I feel the low utilization rate could simply be obsoleted by using a textarea with a limited amount of chars (80, 100, whatever) and styling it to look like a double tiered input (to not disrupt the design flow). Adding the huge plus of seeing the entire writing without the need to move with the cursor back and forth.

I’m curious to know what’s the drawback you find to a small textarea, I’m perhaps missing something.

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Christian, Baymard Institute November 11, 2014

Hi Laura, we don’t disagree here, we mention a multi-line field in the article as well (e.g. it can depend on the sites specific field width and input font styling). In fact our mobile usability testing find that masking part of the users input can cause severe issues – see this article http://baymard.com/blog/mobile-form-usability-label-position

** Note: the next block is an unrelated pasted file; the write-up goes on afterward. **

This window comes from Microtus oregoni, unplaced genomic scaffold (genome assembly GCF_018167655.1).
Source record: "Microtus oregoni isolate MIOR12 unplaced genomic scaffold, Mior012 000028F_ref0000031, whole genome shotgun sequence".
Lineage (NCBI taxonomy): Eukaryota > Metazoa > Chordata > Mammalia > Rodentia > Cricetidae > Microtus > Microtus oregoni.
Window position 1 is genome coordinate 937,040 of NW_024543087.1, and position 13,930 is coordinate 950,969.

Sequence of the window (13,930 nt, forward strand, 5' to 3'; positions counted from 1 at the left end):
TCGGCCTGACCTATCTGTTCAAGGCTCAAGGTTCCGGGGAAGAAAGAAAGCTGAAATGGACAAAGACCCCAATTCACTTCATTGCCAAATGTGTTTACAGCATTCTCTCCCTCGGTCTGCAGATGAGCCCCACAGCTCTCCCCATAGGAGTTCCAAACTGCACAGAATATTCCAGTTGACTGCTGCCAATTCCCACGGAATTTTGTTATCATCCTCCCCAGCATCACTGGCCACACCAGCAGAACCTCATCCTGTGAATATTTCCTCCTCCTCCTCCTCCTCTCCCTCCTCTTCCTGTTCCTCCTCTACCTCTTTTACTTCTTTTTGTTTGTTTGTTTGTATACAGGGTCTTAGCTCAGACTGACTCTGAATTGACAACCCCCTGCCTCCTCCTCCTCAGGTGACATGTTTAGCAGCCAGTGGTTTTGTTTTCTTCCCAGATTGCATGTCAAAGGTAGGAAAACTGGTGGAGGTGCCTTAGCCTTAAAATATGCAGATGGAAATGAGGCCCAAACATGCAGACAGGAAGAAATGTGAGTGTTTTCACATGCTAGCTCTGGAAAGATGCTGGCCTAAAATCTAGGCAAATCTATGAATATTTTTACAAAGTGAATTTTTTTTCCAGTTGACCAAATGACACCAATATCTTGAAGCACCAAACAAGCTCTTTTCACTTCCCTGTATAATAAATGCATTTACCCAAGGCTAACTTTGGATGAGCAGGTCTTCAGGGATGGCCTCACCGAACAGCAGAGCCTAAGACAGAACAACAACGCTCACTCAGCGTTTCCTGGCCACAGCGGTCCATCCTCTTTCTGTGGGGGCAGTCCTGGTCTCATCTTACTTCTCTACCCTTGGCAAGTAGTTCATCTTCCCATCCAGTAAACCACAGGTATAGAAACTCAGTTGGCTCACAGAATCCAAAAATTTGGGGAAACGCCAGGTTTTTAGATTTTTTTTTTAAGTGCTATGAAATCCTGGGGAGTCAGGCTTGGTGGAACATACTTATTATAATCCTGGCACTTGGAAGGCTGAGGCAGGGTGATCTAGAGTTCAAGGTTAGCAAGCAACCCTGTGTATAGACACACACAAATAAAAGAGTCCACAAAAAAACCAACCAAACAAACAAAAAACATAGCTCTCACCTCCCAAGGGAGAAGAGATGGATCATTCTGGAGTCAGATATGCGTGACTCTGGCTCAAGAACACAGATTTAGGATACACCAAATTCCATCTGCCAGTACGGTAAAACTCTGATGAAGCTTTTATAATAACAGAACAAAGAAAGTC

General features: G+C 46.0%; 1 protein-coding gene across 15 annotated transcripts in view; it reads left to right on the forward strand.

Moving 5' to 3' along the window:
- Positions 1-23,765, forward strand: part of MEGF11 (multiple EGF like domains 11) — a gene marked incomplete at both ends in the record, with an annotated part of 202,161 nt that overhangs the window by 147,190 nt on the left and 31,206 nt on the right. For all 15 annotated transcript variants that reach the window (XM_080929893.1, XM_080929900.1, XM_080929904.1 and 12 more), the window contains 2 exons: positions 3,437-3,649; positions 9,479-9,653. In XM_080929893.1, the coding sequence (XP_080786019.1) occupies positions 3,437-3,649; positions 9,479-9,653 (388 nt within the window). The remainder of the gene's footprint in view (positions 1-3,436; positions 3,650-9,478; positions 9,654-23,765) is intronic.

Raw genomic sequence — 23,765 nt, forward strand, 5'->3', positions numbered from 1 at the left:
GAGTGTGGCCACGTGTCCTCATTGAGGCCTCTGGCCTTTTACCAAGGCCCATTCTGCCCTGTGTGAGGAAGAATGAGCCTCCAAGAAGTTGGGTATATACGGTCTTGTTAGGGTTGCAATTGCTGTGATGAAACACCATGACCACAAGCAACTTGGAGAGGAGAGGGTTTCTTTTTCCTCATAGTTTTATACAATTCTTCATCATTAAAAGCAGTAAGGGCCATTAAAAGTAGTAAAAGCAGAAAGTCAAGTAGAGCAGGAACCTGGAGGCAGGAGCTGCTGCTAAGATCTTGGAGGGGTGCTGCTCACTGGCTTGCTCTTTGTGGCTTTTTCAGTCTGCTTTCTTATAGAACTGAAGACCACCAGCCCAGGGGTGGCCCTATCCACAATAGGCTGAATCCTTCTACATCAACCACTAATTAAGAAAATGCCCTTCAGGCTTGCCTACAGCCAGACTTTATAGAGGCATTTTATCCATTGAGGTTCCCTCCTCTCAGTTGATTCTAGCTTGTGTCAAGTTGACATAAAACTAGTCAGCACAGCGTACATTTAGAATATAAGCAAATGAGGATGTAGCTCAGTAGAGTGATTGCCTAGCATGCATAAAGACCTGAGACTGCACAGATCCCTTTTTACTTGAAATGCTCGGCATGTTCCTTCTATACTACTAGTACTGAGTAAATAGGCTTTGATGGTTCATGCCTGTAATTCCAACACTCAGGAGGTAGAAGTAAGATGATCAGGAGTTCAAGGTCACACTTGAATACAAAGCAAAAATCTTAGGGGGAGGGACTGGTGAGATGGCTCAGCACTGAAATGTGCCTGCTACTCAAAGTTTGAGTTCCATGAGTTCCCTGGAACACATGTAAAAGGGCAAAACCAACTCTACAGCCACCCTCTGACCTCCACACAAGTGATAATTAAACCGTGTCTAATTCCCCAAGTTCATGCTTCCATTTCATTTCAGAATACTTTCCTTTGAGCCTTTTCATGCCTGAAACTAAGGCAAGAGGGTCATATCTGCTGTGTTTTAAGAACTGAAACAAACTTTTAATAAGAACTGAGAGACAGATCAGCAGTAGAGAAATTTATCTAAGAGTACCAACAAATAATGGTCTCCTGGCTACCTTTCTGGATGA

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Tomas Kapler November 7, 2014

And what about simple 2 rows textarea?

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Christian, Baymard Institute November 11, 2014

Hi Tomas, yes as mentioned in point #5 in the article on can also consider a multi-line address field. We don’t have any particular test observations on this implementation, but the size of the field will allow it to display most inputs in full (without partly masking the data – as Laura also mention as an issue with a single line address field).

Just to cover all variations: Two separate fields with only 1 label is however a poor option, see example here http://baymard.com/checkout-usability/benchmark/step-type/shipping-address/21-office-depot-step-3 , as the second line will be labelless and thereby not address issue #2 and #4

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Eric Scheid March 9, 2015